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Hamas and the Dejected Mediator - ASHARQ AL-AWSAT English Archive
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Continuing the attempts to understand Washington ’s thinking on Middle East issues , I asked a specific question: If I were to travel and meet with Hamas’ leadership, is there a message I could pass on, as a mediator between them and Washington? The answer I received is: you would be a dejected mediator.

If America wants to spread democracy in the Arab and Muslim worlds by encouraging free elections, and Hamas is in power as a direct result of these elections, how then can Washington turn around and say: “No, we won’t deal with them.” The answer, which might upset a few people, is that if you commit murder on Monday and are elected to office on Tuesday, this does not grant you immunity from prosecution. Hamas has to recognize agreements signed with Israel and condemn suicide operations.

In Washington , one hears of two surprises. One concerns the American administration and the other Hamas. Washington is astonished at Hamas’ lack of political prowess. For example, what if the Islamic movement has denounced the recent suicide attack in Tel Aviv? It would have embarrassed both Abu Mazen and Washington.

As for Hamas, there are some in Washington who believe that the strong stance of donors and the suspension of aid, even from Europe , coupled with the difficulty of some members of the Palestinian government in obtaining travel visas, have shocked Ismail Haniya’s government.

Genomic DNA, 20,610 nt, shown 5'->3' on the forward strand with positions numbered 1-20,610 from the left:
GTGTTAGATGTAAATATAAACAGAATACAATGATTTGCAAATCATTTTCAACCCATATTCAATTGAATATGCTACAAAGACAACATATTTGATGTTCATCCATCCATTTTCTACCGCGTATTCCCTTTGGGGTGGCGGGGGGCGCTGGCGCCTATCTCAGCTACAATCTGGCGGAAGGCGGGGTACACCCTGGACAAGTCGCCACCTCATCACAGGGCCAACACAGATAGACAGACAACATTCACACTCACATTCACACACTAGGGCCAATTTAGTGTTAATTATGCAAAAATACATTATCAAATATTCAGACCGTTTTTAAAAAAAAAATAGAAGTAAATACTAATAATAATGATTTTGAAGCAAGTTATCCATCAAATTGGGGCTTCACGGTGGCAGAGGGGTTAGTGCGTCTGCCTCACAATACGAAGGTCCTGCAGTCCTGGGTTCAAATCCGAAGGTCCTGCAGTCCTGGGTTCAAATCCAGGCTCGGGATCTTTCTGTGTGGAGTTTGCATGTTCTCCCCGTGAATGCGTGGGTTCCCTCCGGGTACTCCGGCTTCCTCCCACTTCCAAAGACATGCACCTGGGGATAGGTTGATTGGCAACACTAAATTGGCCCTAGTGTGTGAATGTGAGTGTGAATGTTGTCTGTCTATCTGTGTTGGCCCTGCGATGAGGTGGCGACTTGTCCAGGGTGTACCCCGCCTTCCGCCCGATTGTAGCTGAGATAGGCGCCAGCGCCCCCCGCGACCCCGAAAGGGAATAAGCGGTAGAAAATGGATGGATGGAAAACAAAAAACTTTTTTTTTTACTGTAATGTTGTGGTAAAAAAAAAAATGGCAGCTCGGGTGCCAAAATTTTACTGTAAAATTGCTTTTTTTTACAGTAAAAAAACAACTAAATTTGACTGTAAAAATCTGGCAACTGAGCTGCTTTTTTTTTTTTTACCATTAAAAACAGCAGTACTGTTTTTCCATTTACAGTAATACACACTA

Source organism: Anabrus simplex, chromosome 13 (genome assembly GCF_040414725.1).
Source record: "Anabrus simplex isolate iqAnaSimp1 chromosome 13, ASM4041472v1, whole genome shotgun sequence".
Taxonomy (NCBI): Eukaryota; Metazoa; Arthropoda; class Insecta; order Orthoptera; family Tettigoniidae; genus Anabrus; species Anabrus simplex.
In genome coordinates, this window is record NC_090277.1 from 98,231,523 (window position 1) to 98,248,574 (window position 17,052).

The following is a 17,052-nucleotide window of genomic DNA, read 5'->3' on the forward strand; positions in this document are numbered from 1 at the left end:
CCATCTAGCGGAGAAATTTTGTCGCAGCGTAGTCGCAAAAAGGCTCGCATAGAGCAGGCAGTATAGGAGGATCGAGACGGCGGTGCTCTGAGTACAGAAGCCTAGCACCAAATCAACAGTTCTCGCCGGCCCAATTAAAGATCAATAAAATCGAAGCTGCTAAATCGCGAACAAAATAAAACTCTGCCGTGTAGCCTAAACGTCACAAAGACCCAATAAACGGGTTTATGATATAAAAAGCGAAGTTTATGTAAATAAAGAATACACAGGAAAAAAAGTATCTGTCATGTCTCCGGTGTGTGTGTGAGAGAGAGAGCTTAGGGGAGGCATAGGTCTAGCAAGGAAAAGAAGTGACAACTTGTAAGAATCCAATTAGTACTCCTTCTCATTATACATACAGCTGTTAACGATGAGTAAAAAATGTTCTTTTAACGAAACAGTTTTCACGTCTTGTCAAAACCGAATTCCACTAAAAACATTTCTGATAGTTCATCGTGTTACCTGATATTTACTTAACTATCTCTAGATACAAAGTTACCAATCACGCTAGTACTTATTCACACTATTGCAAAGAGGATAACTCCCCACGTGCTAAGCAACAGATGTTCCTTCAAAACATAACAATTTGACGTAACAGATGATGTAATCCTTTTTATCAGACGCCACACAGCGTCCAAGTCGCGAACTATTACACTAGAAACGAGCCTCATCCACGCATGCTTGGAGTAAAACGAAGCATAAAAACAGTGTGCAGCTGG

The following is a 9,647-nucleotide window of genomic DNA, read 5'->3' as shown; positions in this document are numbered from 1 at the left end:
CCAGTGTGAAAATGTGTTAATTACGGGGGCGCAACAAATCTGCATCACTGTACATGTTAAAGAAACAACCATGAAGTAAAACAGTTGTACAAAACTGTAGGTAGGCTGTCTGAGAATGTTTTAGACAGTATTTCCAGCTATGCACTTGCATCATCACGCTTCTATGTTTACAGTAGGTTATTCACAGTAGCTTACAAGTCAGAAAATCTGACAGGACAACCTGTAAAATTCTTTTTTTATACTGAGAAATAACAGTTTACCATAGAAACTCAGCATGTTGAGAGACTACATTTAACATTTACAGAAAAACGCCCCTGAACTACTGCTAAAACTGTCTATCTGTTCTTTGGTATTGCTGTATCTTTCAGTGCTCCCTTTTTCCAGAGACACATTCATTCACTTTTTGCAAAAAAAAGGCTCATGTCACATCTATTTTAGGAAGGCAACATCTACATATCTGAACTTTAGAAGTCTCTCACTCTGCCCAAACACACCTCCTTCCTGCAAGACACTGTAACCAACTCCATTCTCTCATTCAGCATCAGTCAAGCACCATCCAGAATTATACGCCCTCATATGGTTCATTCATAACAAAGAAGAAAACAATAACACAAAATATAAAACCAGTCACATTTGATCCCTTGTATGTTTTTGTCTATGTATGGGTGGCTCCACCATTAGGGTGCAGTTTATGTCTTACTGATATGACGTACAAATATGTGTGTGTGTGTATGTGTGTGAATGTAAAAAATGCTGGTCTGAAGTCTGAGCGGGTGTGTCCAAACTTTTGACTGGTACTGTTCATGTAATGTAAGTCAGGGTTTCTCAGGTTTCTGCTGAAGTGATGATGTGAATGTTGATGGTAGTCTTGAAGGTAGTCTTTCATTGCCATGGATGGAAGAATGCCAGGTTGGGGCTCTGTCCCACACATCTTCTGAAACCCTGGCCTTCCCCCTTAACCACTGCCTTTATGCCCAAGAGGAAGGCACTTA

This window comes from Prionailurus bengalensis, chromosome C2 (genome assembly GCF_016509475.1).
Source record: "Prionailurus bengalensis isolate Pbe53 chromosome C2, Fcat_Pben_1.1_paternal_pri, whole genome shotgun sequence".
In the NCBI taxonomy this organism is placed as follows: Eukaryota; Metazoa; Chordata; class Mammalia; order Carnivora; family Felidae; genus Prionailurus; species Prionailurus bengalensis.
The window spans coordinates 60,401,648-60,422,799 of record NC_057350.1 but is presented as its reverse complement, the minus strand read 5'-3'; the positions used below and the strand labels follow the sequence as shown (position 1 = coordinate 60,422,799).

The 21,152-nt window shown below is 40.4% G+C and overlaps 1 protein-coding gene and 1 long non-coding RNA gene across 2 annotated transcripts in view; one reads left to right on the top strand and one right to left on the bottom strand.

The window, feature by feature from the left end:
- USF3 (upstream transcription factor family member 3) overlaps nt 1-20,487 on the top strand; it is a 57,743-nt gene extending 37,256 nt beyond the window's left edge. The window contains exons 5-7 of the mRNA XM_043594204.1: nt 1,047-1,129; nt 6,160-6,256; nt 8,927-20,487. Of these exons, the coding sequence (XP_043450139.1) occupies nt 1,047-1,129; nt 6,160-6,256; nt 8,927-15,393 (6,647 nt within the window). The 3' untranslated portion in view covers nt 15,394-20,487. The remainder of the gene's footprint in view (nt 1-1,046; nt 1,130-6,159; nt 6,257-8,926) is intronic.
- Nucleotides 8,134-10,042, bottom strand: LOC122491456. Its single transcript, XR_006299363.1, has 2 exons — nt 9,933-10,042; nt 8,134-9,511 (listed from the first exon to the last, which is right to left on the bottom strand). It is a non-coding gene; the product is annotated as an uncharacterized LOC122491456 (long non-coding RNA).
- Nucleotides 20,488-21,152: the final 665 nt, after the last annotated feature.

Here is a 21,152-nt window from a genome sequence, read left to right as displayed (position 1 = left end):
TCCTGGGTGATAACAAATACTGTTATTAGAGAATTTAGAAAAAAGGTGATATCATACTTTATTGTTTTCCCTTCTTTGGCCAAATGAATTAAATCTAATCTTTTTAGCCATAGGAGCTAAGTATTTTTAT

Hamas has also been astounded to discover that governing is harder than being an opposition. But what of Iran ’s financial support to Hamas? There are some in Washington who doubt Iran would donate a single penny to the Palestinians, and if it did, the sole purpose would be to fund suicide bombings.

A more dangerous argument is one which asks: given the crisis in Rwanda and Darfur , why fund the Palestinians when they do not seek peace? The logic behind this view is that financial support is an investment in peace, which Hamas does not want, as Washington sees it.

Others in Washington believe Hamas’s agenda is not to serve the Palestinians but to implement the Muslim Brotherhood’s ideology.

Does this imply the Muslim Brotherhood in Egypt is under fire as well? It is said there is a difference between the two groups, given that the Muslim Brotherhood in Egypt renounced violence close to a decade ago. But what about Hamas’ condemnation of the Dahab attacks, a move welcomed by Paris as a positive step?

The answer is the Islamic movement acted to appease the Egyptian President Hosni Mubarak, out of fear of losing his support. Would Mubarak, however, sacrifice thirty years of bloody political battles that Egypt fought, simply for the sake of Hamas?

I recall an Arab official saying Fatah had lost because of the corruption that engulfed its services; a view which had not been acknowledged in the past!

Will we hear in the future that Hamas aborted what the Palestinians had achieved because of a lack political prowess?

In Washington , there are some who believe the European and Japanese stance towards Hamas mirror that of the US government. There are shortcomings in the US ’s understanding of sensitive details in the region. It is also clear that Hamas is involved in a game but does not understand how its opponent thinks. This is both wrong and dangerous!

Tariq Alhomayed

Tariq Alhomayed

Tariq Alhomayed is the former editor-in-chief of Asharq Al-Awsat. Mr. Alhomyed has been a guest analyst and commentator on numerous news and current affair programs, and during his distinguished career has held numerous positions at Asharq Al-Awsat, amongst other newspapers. Notably, he was the first journalist to interview Osama Bin Ladin's mother. Mr. Alhomayed holds a bachelor's degree in media studies from King Abdul Aziz University in Jeddah. He is based in London.

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